lacrimal gland(redirected from pars palpebralis glandulae lacrimalis)
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the gland that secretes tears into the conjunctival sac; it consists of 6-12 separate compound tubuloalveolar serous glands, located in the upper lateral part of the orbit. It is partially divided into a smaller palpebral part (pars palpebralis) and a larger orbital part (pars orbitalis) by the aponeurosis of the levator palpebrae muscle.
Synonym(s): glandula lacrimalis [TA]
one of a pair of glands situated superiorly and laterally to the eye bulb in the lacrimal fossa of the frontal bone. It is an oval structure about the size of an almond. The gland has about 10 ducts that run obliquely beneath the conjunctiva and open along the upper and lateral half of the superior conjunctival fornix. The watery secretion from the gland consists of the tears, slightly alkaline and saline, that moisten the conjunctiva.
lac·ri·mal gland(lak'ri-măl gland) [TA]
The gland that secretes tears; it consists of 6-12 separate compound tubuloalveolar serous glands, located in the upper lateral part of the orbit, and is partially divided into a smaller palpebral part and a larger orbital part by the aponeurosis of the levator palpebrae muscle.
lacrimal glandThe tear-secreting gland lying in the upper and outer corner of the bony eye socket (orbit) and opening by many small ducts into the upper cul-de-sac of the CONJUNCTIVA behind the upper lid. Lacrimal glands secrete during emotional weeping and when the eye is irritated. The eye is normally kept wet by tiny accessory lacrimal glands in the conjunctiva.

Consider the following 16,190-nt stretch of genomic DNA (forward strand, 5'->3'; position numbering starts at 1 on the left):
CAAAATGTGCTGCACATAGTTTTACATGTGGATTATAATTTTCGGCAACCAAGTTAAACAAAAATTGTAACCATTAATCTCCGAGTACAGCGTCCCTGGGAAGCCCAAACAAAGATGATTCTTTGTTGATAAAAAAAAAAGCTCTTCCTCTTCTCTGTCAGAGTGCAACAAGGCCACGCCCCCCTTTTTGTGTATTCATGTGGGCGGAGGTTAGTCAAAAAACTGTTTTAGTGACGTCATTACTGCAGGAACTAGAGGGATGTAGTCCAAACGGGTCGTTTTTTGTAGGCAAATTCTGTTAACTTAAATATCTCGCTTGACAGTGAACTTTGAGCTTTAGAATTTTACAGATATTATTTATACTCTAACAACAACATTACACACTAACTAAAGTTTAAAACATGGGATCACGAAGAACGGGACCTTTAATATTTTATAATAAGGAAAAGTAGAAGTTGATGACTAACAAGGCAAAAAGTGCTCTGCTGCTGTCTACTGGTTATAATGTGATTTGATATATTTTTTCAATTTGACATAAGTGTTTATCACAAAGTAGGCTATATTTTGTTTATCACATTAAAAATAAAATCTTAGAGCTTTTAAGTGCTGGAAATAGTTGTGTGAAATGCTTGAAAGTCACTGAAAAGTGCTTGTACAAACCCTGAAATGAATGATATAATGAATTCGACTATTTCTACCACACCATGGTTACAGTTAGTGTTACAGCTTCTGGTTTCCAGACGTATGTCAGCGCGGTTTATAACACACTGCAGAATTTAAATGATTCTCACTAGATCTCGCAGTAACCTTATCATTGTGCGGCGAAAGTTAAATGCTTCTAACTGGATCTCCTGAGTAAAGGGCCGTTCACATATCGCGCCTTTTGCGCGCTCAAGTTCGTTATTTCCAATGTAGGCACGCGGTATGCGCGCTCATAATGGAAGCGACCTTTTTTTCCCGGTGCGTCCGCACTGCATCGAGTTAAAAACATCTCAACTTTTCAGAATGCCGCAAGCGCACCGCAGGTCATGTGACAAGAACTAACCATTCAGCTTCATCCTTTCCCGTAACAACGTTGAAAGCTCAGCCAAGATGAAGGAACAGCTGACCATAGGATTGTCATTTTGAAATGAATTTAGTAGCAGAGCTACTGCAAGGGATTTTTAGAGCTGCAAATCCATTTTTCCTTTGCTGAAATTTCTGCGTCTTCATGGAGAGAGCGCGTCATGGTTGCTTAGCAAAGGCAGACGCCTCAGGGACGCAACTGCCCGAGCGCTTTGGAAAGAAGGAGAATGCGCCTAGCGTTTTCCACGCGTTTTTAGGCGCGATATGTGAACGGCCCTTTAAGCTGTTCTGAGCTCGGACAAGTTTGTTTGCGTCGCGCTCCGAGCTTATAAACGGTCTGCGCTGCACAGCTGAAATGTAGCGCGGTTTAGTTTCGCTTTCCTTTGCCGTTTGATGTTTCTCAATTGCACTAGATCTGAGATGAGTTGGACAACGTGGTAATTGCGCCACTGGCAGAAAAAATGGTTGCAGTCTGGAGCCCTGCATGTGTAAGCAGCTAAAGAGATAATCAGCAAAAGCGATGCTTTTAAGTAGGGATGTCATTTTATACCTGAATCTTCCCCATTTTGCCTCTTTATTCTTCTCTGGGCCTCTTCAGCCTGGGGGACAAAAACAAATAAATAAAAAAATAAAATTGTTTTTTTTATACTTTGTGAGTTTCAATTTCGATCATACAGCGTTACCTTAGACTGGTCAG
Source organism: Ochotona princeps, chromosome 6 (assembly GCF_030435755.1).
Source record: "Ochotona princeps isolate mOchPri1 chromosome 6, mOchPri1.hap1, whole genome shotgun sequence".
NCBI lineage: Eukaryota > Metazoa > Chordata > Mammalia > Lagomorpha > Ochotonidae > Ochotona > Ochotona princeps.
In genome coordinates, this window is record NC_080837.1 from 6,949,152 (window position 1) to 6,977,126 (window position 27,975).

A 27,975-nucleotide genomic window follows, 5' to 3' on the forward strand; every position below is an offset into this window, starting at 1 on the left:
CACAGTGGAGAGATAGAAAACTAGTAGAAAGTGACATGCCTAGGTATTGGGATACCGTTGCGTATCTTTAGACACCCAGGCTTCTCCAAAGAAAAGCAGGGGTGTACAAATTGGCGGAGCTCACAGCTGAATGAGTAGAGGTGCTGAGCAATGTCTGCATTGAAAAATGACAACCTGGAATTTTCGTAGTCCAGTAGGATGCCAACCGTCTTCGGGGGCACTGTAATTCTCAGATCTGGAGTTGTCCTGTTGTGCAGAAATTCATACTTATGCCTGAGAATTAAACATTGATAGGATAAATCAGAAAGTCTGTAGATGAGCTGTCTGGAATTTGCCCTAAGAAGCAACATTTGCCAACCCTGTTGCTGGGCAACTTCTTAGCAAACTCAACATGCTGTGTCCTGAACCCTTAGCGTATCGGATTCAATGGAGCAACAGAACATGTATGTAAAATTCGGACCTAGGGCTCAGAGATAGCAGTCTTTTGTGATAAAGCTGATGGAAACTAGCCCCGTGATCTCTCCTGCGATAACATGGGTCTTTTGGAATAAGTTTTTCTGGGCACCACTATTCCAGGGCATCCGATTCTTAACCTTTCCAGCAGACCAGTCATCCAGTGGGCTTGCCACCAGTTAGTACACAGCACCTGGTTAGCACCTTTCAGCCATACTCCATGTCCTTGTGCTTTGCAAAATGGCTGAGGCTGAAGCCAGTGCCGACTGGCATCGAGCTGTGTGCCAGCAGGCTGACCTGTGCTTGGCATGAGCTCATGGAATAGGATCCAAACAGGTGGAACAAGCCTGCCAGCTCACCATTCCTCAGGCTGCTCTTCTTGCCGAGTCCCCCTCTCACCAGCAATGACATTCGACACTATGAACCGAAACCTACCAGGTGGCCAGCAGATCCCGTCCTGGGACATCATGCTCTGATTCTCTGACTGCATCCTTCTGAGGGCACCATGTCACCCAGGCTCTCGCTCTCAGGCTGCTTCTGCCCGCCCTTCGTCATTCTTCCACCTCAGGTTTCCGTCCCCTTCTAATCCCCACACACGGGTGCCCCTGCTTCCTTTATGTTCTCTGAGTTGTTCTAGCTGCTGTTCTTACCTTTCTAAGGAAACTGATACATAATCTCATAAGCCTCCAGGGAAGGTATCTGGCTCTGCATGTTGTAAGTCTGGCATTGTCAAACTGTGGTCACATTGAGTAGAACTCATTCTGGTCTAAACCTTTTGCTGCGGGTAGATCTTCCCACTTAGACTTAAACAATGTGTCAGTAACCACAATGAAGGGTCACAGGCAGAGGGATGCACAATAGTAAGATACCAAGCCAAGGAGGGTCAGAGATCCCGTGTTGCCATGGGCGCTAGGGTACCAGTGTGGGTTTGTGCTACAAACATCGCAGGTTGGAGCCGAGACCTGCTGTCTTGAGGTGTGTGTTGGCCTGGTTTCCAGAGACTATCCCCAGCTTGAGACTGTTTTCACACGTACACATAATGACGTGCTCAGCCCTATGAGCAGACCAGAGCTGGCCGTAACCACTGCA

An almond-shaped gland that secretes tears.
Mentioned in: Lacrimal Duct Obstruction
pertaining to tears.
a group of organs concerned with the production and drainage of tears; it is a nutritive and protective device that helps keep the eye moist and free of dust and other irritating particles. Includes lacrimal gland, accessory lacrimal glands, third eyelid glands and the nasolacrimal duct.
the lacrimal duct within the eyelid.
the rounded, often pigmented swelling at the medial canthus of the eye.
congenital displacement of lacrimal tissue results in subconjunctival cysts.
lacrimal drainage system
the structures concerned with tear collection; includes lacrimal lake, puncta, canaliculi, sac and nasolacrimal duct.
there are two of these minute ducts draining tears from the conjunctiva, via the lacrimal puncta, into the lacrimal sac. Called also lacrimal canaliculus.
lacrimal duct irrigator
a 20 gauge, blunt-pointed, straight or curved cannula with a needle attachment so that it can be attached directly to a syringe nozzle.
fossa in the medial wall of the orbital rim which houses the lacrimal sac.
contained in a pad of fat in the dorsolateral part of the orbital cavity and drains into the conjunctival sac via many excretory ducts. The secretion is largely watery tears, but in the pig is mucus. May develop adenitis.
lacrimal gland anomalies
failure of patency of the duct, supernumerary opening of the duct and ductal ectasia recorded.
lacrimal gland atrophy
part of the syndrome of keratoconjunctivitis sicca.
imperforate lacrimal puncta
see imperforate punctum.
the recess between the lids at the nasal commissure of the eye where the tears collect.
contraction of the orbiculari oculi muscle creates pressure on the lacrimal sac which causes tears to drain from the lacrimal lake.
there is one on each eyelid close to the medial canthus. Each drains tears from the conjunctival sac into the lacrimal duct in the same eyelid. The tears then pass to the lacrimal sac and into the nasolacrimal duct. See also punctum.
tear production caused by irritation of the cornea and conjunctiva.
the distended proximal end of the nasolacrimal duct into which the lacrimal ducts empty.
an excavation of the lacrimal bone which communicates with the maxillary sinus in some species.
see lacrimal apparatus (above).